In the summer of 1956, Flannery O’Connor and her mother Regina got a fancy new refrigerator—“the kind that spits ice cubes at you, the trays shoot out and hit you in the stomach, and if you step on a certain button, the whole thing glides from the wall and knocks you down.” They paid for it with the proceeds from the sale of the television rights to “The Life You Save May Be Your Own.”

At first O’Connor heard that Mr. Shiftlet was to be played by Ronald Reagan, but Gene Kelley ended up playing the part. Kelley described the story as “a kind of hillbilly thing in which I play a guy who befriends [emphasis O’Connor’s] a deaf-mute girl in the hills of Kentucky. It gives me a chance to do some straight acting, something I really have no opportunity to do in movies.”

O’Connor was confident that the television people would butcher her story. “Mr. Shiftlet and the idiot daughter will no doubt go off in a Chrysler and live happily ever after. Anyway…while they make hash out of my story, [Regina] and me will make ice in the new refrigerator.”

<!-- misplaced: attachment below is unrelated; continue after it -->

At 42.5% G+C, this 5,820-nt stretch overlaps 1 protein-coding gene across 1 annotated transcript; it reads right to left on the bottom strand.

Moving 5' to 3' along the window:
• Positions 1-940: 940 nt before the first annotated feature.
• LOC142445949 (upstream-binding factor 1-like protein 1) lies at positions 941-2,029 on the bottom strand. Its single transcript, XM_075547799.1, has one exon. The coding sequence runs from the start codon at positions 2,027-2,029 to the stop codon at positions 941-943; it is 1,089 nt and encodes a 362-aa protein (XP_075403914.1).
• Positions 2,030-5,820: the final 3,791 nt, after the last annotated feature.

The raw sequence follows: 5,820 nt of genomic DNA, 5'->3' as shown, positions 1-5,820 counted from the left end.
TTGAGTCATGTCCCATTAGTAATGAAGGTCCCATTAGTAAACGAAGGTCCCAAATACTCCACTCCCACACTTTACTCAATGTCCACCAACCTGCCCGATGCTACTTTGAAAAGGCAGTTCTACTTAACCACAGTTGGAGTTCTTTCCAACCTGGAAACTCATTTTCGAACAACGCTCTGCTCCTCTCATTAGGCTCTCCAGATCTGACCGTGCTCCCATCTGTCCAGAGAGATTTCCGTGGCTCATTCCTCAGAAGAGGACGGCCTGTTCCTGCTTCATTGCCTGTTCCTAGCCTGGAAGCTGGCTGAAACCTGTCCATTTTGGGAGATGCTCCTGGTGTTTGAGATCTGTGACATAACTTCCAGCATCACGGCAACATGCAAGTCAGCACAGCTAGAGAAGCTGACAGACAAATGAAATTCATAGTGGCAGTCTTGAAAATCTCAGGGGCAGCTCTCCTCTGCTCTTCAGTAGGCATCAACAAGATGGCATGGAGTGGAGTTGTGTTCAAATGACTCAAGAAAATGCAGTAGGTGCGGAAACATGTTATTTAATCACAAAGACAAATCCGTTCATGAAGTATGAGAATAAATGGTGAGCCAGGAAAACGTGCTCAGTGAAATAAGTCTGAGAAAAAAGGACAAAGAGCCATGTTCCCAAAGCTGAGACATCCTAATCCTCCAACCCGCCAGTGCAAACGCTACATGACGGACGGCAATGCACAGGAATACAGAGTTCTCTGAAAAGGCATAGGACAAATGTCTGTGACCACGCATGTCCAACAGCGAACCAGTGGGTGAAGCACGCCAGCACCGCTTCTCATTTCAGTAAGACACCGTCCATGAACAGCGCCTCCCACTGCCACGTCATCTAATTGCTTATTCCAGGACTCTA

The show aired on March 1, 1957. The O’Connors did not have a television, so they went to Regina’s sister’s house to watch with the college librarian and a few other friends from Milledgeville. O’Connor reported that she was “not overcome with [Gene Kelley’s] acting powers… The best I can say for it is that conceivably it could have been worse. Just conceivably.”

But the play itself wasn’t nearly as hard to swallow as the reaction of the townspeople. “They feel that I have arrived at last,” she complained. “they are willing to forget that the original story was not as good as the television play. Children now point to me on the street. It’s mighty disheartening.”

When she heard a rumor (surely tongue-in-cheek) that somebody had contacted Rodgers and Hammerstein about a musical adaptation of “The Life You Save May Be Your Own,” O’Connor contributed some lyrics:

The life you save may be your own
Hand me that there tellyphone
Hideho and hip hooray
I am in this thang for pay.